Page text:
“We’re made of star stuff. We are a way for the cosmos to know itself.” – Carl Sagan (1934-1996)
Astronomy, physics, or natural sciences in general had never been my best subject at school. Equations for me, the way Professor Brian Cox put it, is the nasty little thing I used to solve at school. It wasn’t much different with biology and astronomy. For me, they were just a bunch of stuff to memorize for the sake of passing the class. I never really thought of what they mean to me, and to the world, and I never realized the beautiful stories they contain, until I discovered Carl Sagan.
Carl Sagan was an astronomer and cosmologist who became famous for his television series Cosmos: A Personal Voyage. For me, Sagan isn’t just a scientist or a television star. He’s the man who reminds me how insignificant we are in this vast universe and that it’s never just about us. He passed away in the same year I was born. But that doesn’t stop the knowledge he shared to begin enriching me 17 years later.
I knew Sagan for the first time when a friend of mine sent me this link to a video in which contains Sagan’s narration “We Humans Are Capable of Greatness.” From there, I began to research more about him and led myself to Cosmos and the famous beautiful passage from his book Pale Blue Dot:
Pale Blue Dot – Sagan was talking about the image of Earth taken by Voyager 1 when it’s about 6 billion kilometers from Earth, on February 14th, 1990.
No one talked about space and the universe like Sagan did. The way he spoke and delivered his knowledge and ideas are just so magical to me. He explained about the space so passionately like a young boy with genuine enthusiasm and humble curiosity about what’s beyond our Earth. Because of him, I never perceived the universe the same way anymore.
It was my first year of university studying social and political sciences. It was the time when it’s getting very clear to me how greedy, selfish, and mean people can be to get what they want, as well as how many things that happen in our world is basically a struggle for power. I was so focused on what’s happening here in our human world. Discovering Sagan just in the middle of that time is a blessing for me. He becomes a reminder that there’s no reason for humans to feel superior and hurt one another in this pale blue dot, the only home we share with each other. He reminds us that we are just a tiny part of this vast universe. A universe that is not made for us.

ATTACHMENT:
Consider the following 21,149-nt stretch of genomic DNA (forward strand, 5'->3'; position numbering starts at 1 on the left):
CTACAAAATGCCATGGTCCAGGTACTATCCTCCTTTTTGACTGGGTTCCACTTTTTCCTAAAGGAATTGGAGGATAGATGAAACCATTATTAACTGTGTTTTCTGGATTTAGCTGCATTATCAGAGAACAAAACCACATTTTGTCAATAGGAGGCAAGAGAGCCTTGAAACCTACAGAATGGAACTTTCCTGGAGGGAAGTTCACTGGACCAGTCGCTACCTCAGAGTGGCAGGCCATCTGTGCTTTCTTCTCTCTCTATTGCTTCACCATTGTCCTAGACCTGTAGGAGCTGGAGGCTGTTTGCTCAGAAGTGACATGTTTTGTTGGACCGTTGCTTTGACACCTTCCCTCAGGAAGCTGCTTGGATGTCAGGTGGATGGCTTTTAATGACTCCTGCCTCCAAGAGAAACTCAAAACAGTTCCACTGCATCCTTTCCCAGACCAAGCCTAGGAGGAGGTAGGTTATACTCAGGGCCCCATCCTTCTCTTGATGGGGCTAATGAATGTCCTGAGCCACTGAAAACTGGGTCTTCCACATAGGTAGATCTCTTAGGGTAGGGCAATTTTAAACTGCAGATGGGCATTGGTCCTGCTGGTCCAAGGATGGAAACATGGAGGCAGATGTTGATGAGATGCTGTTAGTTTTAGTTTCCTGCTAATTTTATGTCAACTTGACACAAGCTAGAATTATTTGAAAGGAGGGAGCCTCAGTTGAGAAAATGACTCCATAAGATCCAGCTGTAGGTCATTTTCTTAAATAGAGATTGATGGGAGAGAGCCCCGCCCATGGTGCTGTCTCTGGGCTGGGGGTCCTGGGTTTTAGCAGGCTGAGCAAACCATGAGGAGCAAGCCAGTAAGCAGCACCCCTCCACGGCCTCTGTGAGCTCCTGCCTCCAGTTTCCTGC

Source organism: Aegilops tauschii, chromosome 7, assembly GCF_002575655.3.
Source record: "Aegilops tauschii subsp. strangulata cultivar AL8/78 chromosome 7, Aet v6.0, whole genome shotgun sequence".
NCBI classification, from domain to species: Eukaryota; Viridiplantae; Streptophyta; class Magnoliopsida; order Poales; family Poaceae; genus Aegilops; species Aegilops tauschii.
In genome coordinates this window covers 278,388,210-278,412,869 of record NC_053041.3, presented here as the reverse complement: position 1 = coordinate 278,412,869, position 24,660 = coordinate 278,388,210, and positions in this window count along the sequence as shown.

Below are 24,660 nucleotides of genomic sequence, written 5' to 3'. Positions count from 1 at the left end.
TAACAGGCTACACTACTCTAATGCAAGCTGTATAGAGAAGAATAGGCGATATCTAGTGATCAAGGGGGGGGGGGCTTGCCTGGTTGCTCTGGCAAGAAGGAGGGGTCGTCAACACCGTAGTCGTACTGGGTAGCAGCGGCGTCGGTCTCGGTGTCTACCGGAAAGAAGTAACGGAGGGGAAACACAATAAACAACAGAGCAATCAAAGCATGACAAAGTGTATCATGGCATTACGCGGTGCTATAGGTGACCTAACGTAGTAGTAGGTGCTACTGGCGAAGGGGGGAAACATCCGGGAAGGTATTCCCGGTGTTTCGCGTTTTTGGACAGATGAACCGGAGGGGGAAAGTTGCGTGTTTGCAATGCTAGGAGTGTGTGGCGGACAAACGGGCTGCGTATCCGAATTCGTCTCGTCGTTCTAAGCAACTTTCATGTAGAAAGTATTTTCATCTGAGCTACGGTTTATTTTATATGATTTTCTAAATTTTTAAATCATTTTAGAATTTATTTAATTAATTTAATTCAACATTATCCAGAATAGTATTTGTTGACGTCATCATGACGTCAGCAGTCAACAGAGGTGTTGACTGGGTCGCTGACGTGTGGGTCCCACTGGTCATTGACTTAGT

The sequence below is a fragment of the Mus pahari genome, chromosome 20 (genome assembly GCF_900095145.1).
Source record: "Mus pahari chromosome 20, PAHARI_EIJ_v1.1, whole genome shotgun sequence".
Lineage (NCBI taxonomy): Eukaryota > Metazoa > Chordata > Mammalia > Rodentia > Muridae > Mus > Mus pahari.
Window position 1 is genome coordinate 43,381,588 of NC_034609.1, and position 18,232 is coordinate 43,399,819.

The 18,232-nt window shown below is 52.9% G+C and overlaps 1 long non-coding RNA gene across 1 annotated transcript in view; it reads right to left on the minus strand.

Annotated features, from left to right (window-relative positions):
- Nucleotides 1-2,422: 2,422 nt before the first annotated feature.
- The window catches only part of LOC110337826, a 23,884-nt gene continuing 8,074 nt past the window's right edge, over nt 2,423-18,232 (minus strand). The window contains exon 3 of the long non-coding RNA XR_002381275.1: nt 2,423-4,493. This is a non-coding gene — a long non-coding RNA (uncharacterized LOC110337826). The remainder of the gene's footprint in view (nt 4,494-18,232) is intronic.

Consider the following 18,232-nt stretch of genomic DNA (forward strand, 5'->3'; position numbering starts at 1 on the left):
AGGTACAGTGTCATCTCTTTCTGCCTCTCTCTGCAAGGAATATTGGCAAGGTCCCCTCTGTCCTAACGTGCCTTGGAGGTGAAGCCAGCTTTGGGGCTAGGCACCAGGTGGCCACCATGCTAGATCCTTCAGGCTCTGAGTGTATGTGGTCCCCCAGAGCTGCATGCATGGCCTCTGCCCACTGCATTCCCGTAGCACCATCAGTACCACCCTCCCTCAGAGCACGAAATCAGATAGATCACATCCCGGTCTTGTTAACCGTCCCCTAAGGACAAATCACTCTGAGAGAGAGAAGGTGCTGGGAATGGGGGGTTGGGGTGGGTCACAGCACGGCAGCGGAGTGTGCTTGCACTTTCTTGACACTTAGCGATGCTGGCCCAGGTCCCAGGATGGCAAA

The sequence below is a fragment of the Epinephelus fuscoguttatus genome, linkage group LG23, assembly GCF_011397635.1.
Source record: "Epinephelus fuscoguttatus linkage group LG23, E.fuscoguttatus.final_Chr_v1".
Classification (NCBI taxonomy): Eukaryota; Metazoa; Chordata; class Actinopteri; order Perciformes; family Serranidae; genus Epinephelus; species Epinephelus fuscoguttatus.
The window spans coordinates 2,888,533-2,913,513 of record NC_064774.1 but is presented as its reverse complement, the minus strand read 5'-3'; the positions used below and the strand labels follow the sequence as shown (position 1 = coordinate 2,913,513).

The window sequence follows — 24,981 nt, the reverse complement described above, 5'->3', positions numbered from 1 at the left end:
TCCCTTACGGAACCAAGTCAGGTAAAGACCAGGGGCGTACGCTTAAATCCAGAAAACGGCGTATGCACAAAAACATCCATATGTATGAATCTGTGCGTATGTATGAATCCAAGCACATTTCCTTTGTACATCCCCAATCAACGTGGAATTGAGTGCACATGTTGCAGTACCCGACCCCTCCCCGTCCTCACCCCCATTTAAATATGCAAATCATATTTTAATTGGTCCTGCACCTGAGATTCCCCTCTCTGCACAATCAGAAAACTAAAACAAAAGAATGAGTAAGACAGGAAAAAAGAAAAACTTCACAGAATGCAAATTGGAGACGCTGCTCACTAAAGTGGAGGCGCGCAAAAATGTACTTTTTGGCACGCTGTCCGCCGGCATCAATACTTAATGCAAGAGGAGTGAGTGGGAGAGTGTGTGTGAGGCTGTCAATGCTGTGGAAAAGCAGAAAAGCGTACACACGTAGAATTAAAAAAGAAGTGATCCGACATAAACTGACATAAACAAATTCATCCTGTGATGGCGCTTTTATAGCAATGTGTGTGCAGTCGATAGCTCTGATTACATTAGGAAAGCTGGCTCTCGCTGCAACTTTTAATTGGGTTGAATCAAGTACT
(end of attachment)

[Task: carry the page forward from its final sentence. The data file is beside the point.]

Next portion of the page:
Carl Sagan with his passion has inspired many people to learn science and explore the universe more. One of those people is Professor Brian Cox. Cox is an English physicist who becomes well-known for his BBC series Wonders of the Universe and Human Universe. He refers Sagan as his hero, the man who inspired him to get into science and cosmology. He later carries Sagan’s spirit in his career and that’s why I admire him.
I remember on the first episode of Human Universe, Cox mentioned Isaac Newton’s famous quote “If I have seen further, it is by standing on the shoulders of giants,” which means that he built his knowledge from previous discoveries. Cox demonstrated how the same formula of universal gravitation law built by Newton in 1687 is now used to make sure that our astronauts will make a safe trip home from space. Scientists like Edwin Hubble and Albert Einstein developed science from discoveries that have been made by previous geniuses like Newton. Cox was trying to show us that we cannot stand alone and that the luxury of our civilization today is the result of our ancestors’ process of thinking and discovery. As Brian Cox put it, in only 200.000 years, we have transformed ourselves from apeman to spaceman.
One might say science is the sum total of our knowledge of the universe, the great library of the known, but the practice of science happens at the border between the known and the unknown. Standing on the shoulders of giants, we peer into the darkness with eyes opened not in fear but in wonder. – Professor Brian Cox